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petalique

Thanks, sleevendog. I’m going to try that!

oh, btw, that Gorgonzola 😋

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nanelle_gw (usda 9/Sunset 14)

I had my first one for a long time, fixed the sealing tape and used it a long time more, then finally replaced it with something smaller earlier this year. I keep it in a cabinet, use knock off bags on rolls, and probably use it several times a week.

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petalique

Lars & others — what things do you vac seal in jars? But jars w Vac seal top are now hard to find, you said.

I read a lot of various reviews for vacuum sealing machines. On the $50 to $100 ones, lots of “1” star reviews, complaining that seal didn’t hold, or air left in bag or not enough suction.

I found a non-FS brand for about $85 that have good Overall reviews and people didn’t complain about the failure to see you or not enough vacuum oomph.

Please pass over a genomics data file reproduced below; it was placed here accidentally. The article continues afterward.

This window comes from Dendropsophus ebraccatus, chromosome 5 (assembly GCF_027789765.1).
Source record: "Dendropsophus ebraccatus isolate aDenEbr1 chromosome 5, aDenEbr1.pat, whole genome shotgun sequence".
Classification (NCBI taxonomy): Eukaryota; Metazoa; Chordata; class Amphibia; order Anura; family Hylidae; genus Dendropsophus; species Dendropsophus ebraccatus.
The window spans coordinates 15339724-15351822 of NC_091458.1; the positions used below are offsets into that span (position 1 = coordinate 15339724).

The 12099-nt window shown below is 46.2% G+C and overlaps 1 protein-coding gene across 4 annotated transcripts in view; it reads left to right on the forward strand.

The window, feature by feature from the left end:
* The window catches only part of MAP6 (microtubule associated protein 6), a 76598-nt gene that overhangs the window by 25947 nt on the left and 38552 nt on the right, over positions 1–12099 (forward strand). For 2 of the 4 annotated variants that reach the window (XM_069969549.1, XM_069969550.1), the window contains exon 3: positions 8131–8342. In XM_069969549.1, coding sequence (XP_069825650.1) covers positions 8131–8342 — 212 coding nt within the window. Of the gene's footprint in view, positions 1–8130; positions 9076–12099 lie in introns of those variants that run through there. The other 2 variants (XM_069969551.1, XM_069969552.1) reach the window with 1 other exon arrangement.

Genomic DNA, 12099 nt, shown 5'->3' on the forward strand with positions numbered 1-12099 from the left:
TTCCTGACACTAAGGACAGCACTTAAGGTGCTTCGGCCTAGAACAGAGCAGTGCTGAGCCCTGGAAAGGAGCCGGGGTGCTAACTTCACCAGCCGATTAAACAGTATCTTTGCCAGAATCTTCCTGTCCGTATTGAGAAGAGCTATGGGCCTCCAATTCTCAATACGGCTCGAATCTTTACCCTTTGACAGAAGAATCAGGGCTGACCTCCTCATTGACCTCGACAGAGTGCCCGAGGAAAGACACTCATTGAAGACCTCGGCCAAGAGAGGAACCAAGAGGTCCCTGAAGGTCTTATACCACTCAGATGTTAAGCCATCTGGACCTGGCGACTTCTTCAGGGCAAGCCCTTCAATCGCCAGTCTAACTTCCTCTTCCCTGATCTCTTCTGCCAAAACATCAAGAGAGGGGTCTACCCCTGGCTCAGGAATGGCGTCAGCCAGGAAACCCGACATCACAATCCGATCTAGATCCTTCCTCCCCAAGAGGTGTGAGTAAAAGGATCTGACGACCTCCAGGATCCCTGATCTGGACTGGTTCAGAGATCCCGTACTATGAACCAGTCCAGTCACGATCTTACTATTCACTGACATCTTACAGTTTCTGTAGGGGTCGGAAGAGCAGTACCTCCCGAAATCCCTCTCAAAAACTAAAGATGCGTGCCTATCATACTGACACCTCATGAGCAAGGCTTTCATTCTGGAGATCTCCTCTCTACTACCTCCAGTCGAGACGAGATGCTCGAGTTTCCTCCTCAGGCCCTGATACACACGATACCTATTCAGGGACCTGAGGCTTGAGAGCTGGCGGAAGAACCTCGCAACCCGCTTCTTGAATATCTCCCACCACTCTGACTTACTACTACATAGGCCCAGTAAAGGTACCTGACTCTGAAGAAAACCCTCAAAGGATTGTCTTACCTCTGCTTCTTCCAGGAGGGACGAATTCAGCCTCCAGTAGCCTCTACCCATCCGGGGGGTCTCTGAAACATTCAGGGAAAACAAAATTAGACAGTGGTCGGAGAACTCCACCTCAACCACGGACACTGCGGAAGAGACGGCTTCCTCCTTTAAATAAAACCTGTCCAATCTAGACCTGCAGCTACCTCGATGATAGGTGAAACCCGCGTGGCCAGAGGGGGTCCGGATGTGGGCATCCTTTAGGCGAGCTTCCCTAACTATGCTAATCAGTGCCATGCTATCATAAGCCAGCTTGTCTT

Well it has some sort of a auxiliary vacuum port and tubing, it doesn’t look as though it is supported with any jars or vacuum valve bags on the market and who knows what the connection with the tube is.


Well it has some sort of a auxiliary vacuum port and tubing, it doesn’t look as though it is supported with any jars or vacuum valve bags on the market and who knows what the connection with the tube is. (Image at upper left.) what is that supposed to be for if there are no available canisters, jars, or vac valve bags on the market that might fit the tube ends. Lars pointed out that, even with the FS -Food Saver brand, there are various, distinct connecting parts to the jar tubing component and that these are not interchangeable.